World Hijab Day

Art by Sophie Liu

World Hijab Day

by Jenin Mannaa

Oh, don’t you dare look back!
Just keep your eyes on me.
I said you’re holding back.
She said, “Shut up and dance with me!”

“Shut Up and Dance with Me” by Walk the Moon is my mom’s all-time favorite song, so you can imagine her joy when the lyrics reverberated. through the speakers at Disney World. She clasped my hand and spun me. When she embraced me, I looked over her shoulder to see a man sneering at her. In passing, he mumbled, “Raghead.”

At eleven years old, I become hyper aware of the anger my mother’s hijab could incite. I realized that I was safe from Islamophobia when not wearing a visual indication of my religion, which is why I avoided wearing the hijab.

It was February 1st—World Hijab Day—when I decided to overcome my cowardice regarding the hijab once and for all. My fellow Muslim friends and I decided to organize a “hijab salon,” where we would tie the headscarves of the women that desired to partake in the holiday. We stationed ourselves in the cafeteria. When no one turned up for the first ten minutes, I automatically assumed the worst. Who would possibly show their support amidst all the controversy associated with Islam? As a Muslim, I personally found it difficult abandoning the sanctuary that my
uncovered hair provided for me.

To my surprise, a tentative freshman approached me. In a small voice, she requested, “Can I wear the pink head scarf?” Immediately, my insecurities diminished. We weren’t going to be alone in our celebration of World Hijab Day.

As the morning progressed, a few teachers made their way into our little circle. After wrapping my Spanish teacher’s hijab, she disclosed, “This is the most beautiful I’ve felt since my wedding day!” An English teacher I’m not familiar with joined us, noting that as a practicing Catholic, the hijab reminded her of the veils worn at the Roman Catholic church. I smiled at the realization that World Hijab Day meant celebrating the solidarity of various religions in support of one.

By the end of the morning, my friends and I wrapped the hijabs of students of all grade levels, teachers, librarians, custodians, and lunch ladies. As we gathered for a photo, I felt my heart swell with pride. I’m proud of myself. In wearing the hijab, I terminated my personal reservations regarding my faith. Moreover, I helped construct a community that celebrated Islam and created an awareness of intersectionality that ultimately helped mend the differences between various religious groups.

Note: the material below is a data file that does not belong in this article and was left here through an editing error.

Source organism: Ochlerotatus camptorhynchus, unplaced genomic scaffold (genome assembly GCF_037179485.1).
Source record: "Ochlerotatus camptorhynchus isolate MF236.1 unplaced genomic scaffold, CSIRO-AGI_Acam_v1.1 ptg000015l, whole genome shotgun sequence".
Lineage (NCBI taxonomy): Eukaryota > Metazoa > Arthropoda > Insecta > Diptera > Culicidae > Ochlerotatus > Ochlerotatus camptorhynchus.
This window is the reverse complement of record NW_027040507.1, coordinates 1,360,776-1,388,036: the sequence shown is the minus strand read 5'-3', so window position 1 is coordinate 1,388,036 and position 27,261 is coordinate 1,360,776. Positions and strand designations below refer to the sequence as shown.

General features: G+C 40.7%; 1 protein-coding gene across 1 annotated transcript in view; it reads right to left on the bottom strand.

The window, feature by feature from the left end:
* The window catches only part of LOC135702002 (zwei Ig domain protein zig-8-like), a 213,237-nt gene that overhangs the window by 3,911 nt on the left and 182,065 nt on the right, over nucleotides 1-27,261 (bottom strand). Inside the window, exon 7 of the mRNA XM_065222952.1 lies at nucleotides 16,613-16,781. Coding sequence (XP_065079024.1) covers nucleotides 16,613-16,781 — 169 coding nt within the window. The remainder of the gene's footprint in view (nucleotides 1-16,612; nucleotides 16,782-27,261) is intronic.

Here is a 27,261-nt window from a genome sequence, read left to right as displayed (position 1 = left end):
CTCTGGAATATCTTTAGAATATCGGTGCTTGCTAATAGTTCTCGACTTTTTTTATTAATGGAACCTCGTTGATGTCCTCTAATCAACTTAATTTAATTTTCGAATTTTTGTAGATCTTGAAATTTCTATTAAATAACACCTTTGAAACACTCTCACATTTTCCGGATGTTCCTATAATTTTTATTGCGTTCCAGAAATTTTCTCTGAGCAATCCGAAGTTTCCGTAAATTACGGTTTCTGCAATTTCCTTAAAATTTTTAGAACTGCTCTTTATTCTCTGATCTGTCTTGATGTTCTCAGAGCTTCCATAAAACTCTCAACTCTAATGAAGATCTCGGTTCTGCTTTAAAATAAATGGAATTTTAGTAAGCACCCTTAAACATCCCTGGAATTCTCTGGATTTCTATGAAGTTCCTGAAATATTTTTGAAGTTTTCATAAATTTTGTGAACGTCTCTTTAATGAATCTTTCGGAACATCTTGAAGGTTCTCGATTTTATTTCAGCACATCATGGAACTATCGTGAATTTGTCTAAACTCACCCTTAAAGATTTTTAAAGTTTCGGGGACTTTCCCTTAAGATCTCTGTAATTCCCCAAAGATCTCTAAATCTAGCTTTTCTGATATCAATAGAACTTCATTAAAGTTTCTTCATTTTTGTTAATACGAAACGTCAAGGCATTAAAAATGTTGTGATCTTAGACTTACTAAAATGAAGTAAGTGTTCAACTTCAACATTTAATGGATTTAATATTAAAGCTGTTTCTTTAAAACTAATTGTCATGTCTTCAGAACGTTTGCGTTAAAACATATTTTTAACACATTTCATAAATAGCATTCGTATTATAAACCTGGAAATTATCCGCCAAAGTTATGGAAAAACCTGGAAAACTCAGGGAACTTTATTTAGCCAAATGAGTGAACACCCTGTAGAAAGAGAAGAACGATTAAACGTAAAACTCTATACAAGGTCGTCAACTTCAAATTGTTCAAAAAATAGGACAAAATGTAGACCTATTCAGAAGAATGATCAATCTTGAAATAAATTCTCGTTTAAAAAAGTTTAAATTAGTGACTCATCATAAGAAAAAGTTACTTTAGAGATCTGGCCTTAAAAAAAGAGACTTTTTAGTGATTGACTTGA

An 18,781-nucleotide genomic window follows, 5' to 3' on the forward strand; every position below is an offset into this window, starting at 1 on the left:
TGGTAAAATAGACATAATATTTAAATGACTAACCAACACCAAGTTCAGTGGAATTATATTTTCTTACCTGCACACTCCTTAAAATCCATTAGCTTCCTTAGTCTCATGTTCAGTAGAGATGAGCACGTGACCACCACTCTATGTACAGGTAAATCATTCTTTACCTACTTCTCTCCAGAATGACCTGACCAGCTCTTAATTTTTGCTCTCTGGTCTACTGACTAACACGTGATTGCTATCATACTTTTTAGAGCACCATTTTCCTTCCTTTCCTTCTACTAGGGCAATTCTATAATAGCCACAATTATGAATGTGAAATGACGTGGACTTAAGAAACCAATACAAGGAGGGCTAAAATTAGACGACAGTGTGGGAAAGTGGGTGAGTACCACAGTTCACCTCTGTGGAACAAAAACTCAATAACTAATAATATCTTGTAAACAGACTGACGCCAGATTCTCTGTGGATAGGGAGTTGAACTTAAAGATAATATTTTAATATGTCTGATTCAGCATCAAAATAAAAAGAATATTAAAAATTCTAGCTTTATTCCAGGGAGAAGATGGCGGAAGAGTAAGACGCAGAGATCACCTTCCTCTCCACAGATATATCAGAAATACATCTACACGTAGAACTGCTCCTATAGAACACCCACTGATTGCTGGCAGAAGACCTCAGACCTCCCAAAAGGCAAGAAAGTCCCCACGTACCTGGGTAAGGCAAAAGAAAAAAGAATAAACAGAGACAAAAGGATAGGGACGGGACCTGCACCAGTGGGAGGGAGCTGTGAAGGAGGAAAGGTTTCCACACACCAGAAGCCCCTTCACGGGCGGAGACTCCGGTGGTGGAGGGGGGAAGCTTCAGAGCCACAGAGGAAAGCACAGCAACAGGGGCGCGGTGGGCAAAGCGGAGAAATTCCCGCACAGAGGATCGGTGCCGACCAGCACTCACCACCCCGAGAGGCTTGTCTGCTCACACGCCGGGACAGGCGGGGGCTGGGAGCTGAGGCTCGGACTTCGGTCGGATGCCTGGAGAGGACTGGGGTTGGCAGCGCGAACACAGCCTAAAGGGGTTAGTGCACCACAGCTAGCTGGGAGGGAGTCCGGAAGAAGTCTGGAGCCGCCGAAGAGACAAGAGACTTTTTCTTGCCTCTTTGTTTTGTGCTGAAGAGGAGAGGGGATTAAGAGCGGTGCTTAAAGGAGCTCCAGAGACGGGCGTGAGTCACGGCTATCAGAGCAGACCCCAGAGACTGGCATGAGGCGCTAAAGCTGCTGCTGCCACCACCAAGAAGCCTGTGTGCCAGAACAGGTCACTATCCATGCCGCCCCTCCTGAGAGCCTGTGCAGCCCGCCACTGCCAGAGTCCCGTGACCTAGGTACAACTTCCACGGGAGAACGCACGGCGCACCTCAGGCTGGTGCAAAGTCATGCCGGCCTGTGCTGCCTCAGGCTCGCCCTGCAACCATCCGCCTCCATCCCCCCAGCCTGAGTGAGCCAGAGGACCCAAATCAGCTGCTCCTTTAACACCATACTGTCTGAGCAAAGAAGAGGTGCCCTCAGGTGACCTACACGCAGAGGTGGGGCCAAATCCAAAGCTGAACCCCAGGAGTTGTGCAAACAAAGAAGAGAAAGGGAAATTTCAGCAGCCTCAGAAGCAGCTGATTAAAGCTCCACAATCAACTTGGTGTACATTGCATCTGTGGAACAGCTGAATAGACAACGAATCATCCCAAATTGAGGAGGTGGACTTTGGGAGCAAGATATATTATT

I’m proud of my support system. The respect I have for my friends and my school’s faculty increased tenfold with the realization that they had no incentive to wear the hijab besides showcasing their acceptance of my identity. Most of all, I’m proud of my religion. Covering my hair does nothing to mitigate how beautiful I feel representing Islam.

About Jenin Mannaa

Jenin Mannaa is a rising senior at Dunlap High School. Her stellar academic performance has granted her entrance to the National Honors Society at her school. Jenin has expressed her love for advocacy through her involvement on the Dunlap Speech Team as Junior and Senior Captain. Within speech, her primary goal has been expressing her identity as a Muslim American woman. Jenin attended IHSA State for Oratorical Declamation her junior year of high school. Within her speech team, she was also awarded Sophomore and Junior MVP. Jenin’s passion for the arts is evident through her involvement in Stage 323, where she was inducted in the International Thespian Society. She has also been involved in Concert Choir, Women’s Chorale, and Show Choir throughout her high school career. Moreover, her devotion to garnering support for ethnic minorities motivated Jenin to create Dunlap’s UNICEF Club, which educates students about the tribulations of underprivileged individuals in impoverished countries. Within UNICEF, she leads fundraisers, and within the first few months of the club she raised approximately $500. During her summers, Jenin has spent over 200 hours volunteering at the Unity-Point Methodist Hospital within the daycare or shadowing various doctors within Peoria.